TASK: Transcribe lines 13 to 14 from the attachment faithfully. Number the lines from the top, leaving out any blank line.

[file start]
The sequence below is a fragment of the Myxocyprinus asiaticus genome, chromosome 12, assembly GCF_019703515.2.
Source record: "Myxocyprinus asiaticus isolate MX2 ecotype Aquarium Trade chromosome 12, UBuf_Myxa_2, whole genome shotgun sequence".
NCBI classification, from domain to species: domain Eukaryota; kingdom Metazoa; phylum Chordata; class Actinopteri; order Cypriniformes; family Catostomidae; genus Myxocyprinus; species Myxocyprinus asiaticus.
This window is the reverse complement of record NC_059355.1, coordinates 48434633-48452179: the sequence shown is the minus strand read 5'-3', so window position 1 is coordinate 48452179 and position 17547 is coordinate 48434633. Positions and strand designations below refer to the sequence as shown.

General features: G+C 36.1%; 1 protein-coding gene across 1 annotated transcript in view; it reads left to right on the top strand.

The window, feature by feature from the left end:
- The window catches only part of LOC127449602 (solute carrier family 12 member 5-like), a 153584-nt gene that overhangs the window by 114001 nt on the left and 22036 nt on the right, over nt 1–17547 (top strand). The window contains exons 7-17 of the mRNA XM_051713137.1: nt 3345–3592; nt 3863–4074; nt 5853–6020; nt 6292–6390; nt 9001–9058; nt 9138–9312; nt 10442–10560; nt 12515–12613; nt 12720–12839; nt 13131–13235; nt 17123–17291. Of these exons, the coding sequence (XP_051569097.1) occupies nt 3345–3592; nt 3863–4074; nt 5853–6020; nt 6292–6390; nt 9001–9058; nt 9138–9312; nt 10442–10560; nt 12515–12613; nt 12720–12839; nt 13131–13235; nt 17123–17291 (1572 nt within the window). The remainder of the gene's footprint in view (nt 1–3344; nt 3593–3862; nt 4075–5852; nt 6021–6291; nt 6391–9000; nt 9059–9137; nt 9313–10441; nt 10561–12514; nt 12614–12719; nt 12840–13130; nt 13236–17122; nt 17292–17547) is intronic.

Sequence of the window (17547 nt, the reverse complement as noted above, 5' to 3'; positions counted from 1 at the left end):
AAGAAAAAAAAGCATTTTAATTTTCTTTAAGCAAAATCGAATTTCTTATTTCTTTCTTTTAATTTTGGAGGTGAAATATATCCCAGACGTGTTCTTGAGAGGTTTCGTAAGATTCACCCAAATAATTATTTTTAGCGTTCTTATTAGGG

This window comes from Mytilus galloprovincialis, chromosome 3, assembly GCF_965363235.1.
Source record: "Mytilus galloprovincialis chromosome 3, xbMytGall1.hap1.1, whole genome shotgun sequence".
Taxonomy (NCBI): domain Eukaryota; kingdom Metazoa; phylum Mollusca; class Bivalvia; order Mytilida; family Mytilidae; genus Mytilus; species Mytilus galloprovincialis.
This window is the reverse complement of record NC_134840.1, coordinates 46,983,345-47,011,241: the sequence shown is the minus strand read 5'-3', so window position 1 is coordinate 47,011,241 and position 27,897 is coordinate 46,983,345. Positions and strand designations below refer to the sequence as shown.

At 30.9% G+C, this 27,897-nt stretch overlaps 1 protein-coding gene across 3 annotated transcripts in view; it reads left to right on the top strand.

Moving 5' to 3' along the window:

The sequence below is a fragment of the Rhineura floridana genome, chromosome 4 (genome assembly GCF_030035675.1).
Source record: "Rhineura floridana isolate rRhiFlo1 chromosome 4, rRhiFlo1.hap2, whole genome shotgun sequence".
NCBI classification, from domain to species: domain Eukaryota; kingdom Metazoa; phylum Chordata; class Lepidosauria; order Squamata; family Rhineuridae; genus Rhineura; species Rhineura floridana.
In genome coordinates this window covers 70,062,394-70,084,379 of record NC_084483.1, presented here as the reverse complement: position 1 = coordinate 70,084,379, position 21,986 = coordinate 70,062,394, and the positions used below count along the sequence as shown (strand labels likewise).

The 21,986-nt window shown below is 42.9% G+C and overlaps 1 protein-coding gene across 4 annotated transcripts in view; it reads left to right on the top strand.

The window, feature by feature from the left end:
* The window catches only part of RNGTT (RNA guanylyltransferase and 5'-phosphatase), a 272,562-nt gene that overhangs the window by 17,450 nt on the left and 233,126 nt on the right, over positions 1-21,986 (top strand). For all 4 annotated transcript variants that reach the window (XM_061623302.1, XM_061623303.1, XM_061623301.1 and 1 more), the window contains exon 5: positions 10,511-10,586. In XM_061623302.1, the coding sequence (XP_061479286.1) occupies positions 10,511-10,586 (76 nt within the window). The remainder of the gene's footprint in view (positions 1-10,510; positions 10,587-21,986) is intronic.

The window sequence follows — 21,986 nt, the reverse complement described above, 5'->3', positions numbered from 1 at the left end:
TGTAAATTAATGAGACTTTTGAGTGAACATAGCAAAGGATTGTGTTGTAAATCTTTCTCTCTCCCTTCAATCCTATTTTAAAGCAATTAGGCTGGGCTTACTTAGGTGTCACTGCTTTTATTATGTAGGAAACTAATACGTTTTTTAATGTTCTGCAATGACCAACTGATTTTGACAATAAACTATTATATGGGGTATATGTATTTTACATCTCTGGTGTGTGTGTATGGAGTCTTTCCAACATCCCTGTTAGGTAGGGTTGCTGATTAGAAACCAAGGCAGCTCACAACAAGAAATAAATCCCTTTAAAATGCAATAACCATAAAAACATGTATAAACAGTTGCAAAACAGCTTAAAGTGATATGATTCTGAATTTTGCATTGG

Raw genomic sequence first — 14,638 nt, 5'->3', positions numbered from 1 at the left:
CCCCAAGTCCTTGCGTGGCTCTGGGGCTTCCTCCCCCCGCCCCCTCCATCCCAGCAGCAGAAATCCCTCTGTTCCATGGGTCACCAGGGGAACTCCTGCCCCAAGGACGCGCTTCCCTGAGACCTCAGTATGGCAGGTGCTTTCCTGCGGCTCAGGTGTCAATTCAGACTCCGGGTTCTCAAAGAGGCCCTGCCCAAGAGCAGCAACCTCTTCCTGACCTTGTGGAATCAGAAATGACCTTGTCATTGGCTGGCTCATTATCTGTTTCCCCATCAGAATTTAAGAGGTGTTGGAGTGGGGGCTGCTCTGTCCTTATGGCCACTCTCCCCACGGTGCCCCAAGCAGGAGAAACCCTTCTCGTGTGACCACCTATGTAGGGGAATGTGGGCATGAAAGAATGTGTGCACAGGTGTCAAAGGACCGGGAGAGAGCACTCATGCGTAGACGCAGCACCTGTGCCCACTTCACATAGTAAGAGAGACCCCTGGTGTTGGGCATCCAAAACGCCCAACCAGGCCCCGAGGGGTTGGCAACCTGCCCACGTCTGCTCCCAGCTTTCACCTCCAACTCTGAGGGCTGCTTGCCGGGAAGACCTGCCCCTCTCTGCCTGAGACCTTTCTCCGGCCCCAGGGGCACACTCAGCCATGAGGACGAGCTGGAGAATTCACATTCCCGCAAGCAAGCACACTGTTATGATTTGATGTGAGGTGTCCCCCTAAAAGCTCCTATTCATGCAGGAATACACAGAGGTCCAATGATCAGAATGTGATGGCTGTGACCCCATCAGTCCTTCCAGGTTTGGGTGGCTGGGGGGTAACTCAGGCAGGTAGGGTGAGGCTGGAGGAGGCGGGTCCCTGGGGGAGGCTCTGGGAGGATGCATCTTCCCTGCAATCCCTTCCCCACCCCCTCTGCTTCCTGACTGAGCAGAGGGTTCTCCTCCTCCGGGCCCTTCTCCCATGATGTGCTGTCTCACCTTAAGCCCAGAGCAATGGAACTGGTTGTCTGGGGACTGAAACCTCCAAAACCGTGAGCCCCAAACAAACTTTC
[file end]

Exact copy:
This window is the reverse complement of record NC_134840.1, coordinates 46,983,345-47,011,241: the sequence shown is the minus strand read 5'-3', so window position 1 is coordinate 47,011,241 and position 27,897 is coordinate 46,983,345. Positions and strand designations below refer to the sequence as shown.

At 30.9% G+C, this 27,897-nt stretch overlaps 1 protein-coding gene across 3 annotated transcripts in view; it reads left to right on the top strand.